Downtown Coolsville

7 Ways to Save Money on Cosplay

There is no denying that cosplay is an expensive hobby, but there are ways to bring the costs down. Below are a just a few methods that I have found worked for myself and friends as well as some of examples.

1. Go simple. While you want to have a new costume, there are times where you’ll have to put aside the big dreams and settle on something smaller. For example, Tsukimi from Princess Jellyfish’s everyday clothes(top) would be easy to pull together, but her kimono(bottom center) would take more time and money.

2. Work with what you have. Sometimes you have all or most of of the materials you need already. Before you begin, check your closet and supplies for materials before you go out and buy more. It also doesn’t hurt to ask family members or roommates if they have anything to get rid of. For example, when I made my Esmeralda cosplay, the only fabric I had to buy was for the purple skirt. I had everything else.

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3. Shop around. Don’t restrict yourself to major fabric and craft stores. Online stores and small businesses not only open you up to great variety, but can also save you money. I also cannot tell you how many cosplay supplies of mine came from WalMart. Keep your options open.

This also goes for sections within the stores! Explore your options before settling on a certain material. The fabric for my Giselle dress was found on the red tag rack(which should never be left out) at a JoAnns for about $2/yd!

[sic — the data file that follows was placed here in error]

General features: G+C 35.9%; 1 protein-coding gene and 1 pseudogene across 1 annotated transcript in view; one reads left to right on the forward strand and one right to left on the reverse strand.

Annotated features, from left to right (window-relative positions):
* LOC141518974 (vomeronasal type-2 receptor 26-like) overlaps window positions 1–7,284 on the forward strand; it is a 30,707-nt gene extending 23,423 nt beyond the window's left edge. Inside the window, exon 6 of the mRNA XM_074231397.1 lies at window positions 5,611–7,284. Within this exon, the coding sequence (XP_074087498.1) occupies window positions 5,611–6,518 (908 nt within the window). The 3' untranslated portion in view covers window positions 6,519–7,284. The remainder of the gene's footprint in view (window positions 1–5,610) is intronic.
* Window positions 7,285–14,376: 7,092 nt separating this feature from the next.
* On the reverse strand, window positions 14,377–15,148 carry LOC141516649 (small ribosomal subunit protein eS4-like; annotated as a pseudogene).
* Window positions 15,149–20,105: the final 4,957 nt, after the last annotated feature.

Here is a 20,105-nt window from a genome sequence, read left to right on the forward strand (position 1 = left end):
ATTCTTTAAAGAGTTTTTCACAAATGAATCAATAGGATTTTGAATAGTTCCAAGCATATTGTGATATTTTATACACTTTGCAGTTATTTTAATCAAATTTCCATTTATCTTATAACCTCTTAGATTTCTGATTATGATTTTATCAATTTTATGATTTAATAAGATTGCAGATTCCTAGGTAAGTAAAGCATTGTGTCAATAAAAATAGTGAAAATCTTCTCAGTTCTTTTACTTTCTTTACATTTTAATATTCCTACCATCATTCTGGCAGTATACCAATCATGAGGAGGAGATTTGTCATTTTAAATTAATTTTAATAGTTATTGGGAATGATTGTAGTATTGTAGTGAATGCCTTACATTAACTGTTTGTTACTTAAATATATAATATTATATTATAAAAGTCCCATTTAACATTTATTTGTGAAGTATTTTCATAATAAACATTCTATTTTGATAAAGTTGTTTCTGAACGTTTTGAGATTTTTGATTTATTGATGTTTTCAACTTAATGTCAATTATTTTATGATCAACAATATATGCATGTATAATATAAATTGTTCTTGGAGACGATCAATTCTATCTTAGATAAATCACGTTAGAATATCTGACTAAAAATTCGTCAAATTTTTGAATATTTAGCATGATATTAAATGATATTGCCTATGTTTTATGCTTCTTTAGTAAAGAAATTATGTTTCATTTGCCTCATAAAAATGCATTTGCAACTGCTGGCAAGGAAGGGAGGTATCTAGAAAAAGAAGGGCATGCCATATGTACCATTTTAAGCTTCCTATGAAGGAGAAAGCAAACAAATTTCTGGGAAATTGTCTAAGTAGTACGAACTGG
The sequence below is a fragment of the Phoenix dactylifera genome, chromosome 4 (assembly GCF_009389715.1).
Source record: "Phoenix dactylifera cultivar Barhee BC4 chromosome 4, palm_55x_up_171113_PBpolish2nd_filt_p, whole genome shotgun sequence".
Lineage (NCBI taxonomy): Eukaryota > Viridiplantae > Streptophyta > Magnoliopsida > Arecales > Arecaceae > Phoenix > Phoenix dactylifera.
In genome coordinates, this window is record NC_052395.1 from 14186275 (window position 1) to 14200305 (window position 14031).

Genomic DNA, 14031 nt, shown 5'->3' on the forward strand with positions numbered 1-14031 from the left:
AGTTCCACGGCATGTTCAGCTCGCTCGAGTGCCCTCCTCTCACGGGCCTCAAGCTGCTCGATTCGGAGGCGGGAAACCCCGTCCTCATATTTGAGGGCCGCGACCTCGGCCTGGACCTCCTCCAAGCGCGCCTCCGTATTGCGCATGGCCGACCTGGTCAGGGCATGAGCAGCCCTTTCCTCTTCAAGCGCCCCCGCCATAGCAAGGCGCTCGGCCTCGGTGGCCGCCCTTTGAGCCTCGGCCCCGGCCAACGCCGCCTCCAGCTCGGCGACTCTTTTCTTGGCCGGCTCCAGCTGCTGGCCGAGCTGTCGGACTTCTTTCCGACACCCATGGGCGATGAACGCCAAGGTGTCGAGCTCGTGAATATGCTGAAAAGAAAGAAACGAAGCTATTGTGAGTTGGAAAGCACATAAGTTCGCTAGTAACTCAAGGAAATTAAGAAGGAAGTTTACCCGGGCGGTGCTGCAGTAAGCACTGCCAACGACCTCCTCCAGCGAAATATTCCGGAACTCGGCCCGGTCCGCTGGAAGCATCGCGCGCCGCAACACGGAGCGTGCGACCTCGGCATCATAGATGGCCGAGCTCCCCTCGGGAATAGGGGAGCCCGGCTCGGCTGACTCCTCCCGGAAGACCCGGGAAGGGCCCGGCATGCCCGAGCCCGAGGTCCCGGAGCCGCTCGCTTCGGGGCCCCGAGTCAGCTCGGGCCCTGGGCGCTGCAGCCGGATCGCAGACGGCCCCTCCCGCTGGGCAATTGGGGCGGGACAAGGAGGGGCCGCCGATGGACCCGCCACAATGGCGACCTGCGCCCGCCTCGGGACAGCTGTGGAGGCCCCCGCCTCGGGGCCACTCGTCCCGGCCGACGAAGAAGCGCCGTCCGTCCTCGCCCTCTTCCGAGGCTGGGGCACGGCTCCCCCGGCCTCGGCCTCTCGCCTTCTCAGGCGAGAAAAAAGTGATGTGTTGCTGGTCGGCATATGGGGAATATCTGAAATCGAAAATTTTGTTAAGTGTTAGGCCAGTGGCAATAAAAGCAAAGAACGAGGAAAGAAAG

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4. Ebay and thrift stores are your friends. This one is pretty much the same as #3. Both sell items that are often in good condition and lightly used. You can find clothing articles, wigs, and fabric at these places. I’ve even heard of people finding entire costume in thrift stores!

5. Coupons, discounts, and sales. A number of stores including JoAnn Fabrics and Micheal’s offer coupons available in the mail or online. All you have to do is ask for a simple form to fill out and you’ll get coupons and notifications of sales on a regular basis. JoAnn Fabrics also offers a student discount program, so you can save 10% on every purchase.

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6. Strike deals. Suppose you’re really good at sewing costumes, but poor at styling wigs. Now say you have a friend who’s the opposite. Instead of spending extra money to commission someone, you can help each other with the costumes. This is also very helpful for groups!

7. Improvise. Sometimes the cheapest route isn’t always the most obvious one. Use your imagination to come up with cost-costuming solutions. For instance, when I made my Camie shirt, I used t-shirts instead of expensive knit materials along with some heat-and-bond I already had and it turned out great.

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And there you have it! If you have any more tips, I’d love to hear them and then add them to this post~

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